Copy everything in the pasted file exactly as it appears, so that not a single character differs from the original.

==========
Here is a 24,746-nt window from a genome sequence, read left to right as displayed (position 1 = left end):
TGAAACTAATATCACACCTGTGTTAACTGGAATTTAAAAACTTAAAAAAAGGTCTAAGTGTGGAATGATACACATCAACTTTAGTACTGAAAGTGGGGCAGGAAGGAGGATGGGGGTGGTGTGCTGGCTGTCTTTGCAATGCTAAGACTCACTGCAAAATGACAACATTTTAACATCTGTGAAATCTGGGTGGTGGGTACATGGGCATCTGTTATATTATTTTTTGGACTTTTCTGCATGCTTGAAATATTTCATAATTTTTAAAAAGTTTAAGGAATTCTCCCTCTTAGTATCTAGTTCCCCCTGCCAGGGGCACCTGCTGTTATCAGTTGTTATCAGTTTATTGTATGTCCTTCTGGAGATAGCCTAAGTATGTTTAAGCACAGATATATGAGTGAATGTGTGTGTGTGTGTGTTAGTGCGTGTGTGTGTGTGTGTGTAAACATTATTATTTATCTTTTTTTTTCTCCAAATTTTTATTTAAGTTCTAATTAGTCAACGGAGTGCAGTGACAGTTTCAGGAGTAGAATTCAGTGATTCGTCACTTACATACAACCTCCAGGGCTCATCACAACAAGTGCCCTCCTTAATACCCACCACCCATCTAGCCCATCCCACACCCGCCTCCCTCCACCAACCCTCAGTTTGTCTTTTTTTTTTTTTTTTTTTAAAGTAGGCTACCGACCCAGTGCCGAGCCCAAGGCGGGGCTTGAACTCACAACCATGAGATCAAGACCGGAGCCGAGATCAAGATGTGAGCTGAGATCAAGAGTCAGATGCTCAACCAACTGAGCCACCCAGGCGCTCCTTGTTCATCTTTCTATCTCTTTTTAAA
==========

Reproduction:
Here is a 24,746-nt window from a genome sequence, read left to right as displayed (position 1 = left end):
TGAAACTAATATCACACCTGTGTTAACTGGAATTTAAAAACTTAAAAAAAGGTCTAAGTGTGGAATGATACACATCAACTTTAGTACTGAAAGTGGGGCAGGAAGGAGGATGGGGGTGGTGTGCTGGCTGTCTTTGCAATGCTAAGACTCACTGCAAAATGACAACATTTTAACATCTGTGAAATCTGGGTGGTGGGTACATGGGCATCTGTTATATTATTTTTTGGACTTTTCTGCATGCTTGAAATATTTCATAATTTTTAAAAAGTTTAAGGAATTCTCCCTCTTAGTATCTAGTTCCCCCTGCCAGGGGCACCTGCTGTTATCAGTTGTTATCAGTTTATTGTATGTCCTTCTGGAGATAGCCTAAGTATGTTTAAGCACAGATATATGAGTGAATGTGTGTGTGTGTGTGTTAGTGCGTGTGTGTGTGTGTGTGTAAACATTATTATTTATCTTTTTTTTTCTCCAAATTTTTATTTAAGTTCTAATTAGTCAACGGAGTGCAGTGACAGTTTCAGGAGTAGAATTCAGTGATTCGTCACTTACATACAACCTCCAGGGCTCATCACAACAAGTGCCCTCCTTAATACCCACCACCCATCTAGCCCATCCCACACCCGCCTCCCTCCACCAACCCTCAGTTTGTCTTTTTTTTTTTTTTTTTTTAAAGTAGGCTACCGACCCAGTGCCGAGCCCAAGGCGGGGCTTGAACTCACAACCATGAGATCAAGACCGGAGCCGAGATCAAGATGTGAGCTGAGATCAAGAGTCAGATGCTCAACCAACTGAGCCACCCAGGCGCTCCTTGTTCATCTTTCTATCTCTTTTTAAA